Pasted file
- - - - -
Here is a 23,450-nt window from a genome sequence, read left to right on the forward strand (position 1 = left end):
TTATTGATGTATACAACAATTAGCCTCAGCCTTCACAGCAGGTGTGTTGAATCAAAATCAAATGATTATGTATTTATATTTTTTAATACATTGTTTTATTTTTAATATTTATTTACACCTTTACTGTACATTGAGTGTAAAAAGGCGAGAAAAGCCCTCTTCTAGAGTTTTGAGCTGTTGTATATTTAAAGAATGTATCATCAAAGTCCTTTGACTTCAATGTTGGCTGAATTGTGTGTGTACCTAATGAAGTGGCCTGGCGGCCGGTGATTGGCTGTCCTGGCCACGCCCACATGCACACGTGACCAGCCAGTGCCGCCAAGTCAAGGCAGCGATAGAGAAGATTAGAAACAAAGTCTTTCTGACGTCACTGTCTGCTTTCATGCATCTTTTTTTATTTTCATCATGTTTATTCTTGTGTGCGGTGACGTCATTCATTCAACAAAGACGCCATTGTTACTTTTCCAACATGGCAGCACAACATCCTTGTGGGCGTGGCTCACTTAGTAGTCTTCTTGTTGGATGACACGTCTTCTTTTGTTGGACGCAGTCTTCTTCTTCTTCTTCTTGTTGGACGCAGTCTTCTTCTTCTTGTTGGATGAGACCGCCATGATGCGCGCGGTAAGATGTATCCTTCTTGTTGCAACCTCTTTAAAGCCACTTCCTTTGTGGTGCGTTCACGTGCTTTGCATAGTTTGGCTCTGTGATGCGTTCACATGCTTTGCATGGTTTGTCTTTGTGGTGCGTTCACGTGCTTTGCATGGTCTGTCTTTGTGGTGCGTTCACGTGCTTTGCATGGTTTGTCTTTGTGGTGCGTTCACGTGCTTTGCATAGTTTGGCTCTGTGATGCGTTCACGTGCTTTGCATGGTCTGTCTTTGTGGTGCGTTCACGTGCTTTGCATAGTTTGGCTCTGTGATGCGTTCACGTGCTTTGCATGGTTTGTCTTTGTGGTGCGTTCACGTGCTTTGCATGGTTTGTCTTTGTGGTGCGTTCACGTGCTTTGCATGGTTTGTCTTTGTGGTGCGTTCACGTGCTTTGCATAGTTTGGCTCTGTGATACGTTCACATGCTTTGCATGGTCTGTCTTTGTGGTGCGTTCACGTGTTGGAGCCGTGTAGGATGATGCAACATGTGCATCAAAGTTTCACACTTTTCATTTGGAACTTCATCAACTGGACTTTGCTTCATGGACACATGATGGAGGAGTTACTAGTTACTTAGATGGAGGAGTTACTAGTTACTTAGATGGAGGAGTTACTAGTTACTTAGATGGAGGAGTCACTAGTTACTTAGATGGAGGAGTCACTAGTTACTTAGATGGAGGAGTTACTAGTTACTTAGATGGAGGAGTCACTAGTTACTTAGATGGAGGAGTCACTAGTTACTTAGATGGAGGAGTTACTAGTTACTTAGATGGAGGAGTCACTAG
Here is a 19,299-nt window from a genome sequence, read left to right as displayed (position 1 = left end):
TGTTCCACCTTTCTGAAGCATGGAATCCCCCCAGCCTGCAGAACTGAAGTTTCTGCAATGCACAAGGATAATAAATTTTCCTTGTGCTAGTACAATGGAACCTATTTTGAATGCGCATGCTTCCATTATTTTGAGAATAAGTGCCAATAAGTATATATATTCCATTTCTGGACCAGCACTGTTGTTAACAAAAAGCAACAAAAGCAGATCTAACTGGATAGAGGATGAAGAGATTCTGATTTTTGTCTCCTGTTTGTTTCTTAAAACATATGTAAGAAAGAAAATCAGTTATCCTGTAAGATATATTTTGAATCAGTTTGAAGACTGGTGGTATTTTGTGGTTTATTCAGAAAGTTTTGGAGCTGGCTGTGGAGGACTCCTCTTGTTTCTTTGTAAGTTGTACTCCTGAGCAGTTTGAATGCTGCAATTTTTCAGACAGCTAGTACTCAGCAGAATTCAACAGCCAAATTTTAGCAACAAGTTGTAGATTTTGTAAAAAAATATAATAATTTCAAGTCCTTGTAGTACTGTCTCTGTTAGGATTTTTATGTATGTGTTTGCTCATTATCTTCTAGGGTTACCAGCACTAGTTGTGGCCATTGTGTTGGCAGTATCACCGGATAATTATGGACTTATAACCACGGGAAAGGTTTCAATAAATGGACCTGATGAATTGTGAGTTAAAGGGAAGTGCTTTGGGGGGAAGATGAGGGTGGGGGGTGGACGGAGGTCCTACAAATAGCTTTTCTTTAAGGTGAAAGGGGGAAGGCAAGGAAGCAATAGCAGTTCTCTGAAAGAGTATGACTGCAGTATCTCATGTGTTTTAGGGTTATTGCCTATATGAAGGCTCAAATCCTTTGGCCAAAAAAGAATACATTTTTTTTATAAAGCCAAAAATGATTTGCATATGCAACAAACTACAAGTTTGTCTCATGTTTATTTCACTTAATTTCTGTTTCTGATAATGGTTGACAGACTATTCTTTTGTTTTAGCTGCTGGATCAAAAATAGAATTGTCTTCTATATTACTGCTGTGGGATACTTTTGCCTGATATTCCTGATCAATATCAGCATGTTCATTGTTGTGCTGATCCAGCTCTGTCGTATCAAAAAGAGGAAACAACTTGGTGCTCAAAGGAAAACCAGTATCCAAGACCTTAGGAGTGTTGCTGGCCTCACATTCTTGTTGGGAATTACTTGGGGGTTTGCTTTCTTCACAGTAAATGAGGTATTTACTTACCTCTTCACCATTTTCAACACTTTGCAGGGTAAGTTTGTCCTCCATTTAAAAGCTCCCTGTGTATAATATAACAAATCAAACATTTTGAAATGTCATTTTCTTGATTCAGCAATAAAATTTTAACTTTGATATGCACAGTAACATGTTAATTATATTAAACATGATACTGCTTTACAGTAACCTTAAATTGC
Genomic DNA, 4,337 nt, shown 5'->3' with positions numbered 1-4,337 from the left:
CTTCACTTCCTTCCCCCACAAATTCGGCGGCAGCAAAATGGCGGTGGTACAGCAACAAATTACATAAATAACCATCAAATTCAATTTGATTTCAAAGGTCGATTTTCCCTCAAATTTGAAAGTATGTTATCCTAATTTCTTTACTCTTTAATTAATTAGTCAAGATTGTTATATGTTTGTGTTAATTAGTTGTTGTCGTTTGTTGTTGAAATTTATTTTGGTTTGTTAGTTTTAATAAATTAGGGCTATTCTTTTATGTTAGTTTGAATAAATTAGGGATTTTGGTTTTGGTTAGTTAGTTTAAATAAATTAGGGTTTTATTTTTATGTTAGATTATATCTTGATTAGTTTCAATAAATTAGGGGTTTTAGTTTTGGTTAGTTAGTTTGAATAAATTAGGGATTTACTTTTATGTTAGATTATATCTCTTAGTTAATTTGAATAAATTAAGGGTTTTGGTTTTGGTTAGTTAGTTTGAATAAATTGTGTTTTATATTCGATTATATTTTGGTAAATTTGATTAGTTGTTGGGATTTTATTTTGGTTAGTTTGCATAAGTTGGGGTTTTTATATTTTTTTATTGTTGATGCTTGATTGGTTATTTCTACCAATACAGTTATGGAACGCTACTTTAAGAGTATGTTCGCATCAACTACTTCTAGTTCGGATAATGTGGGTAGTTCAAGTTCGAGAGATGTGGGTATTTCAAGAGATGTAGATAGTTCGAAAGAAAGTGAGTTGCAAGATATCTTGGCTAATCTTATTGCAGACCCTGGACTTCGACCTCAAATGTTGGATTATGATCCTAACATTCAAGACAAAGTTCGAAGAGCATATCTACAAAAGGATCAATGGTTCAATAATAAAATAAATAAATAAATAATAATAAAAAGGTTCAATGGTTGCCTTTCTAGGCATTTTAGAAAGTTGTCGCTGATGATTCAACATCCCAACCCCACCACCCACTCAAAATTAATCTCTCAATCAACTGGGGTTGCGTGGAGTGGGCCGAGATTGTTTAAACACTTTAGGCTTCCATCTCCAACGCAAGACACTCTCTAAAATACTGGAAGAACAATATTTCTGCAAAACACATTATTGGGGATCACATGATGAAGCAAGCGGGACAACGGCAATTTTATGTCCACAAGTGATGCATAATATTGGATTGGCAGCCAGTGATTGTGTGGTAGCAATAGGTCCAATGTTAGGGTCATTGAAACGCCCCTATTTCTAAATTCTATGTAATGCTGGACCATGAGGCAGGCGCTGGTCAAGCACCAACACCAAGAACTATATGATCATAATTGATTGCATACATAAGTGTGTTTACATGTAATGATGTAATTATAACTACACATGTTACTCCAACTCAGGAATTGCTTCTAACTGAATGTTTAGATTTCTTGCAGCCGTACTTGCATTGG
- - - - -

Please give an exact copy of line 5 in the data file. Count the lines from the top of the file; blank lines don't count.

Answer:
Genomic DNA, 4,337 nt, shown 5'->3' with positions numbered 1-4,337 from the left: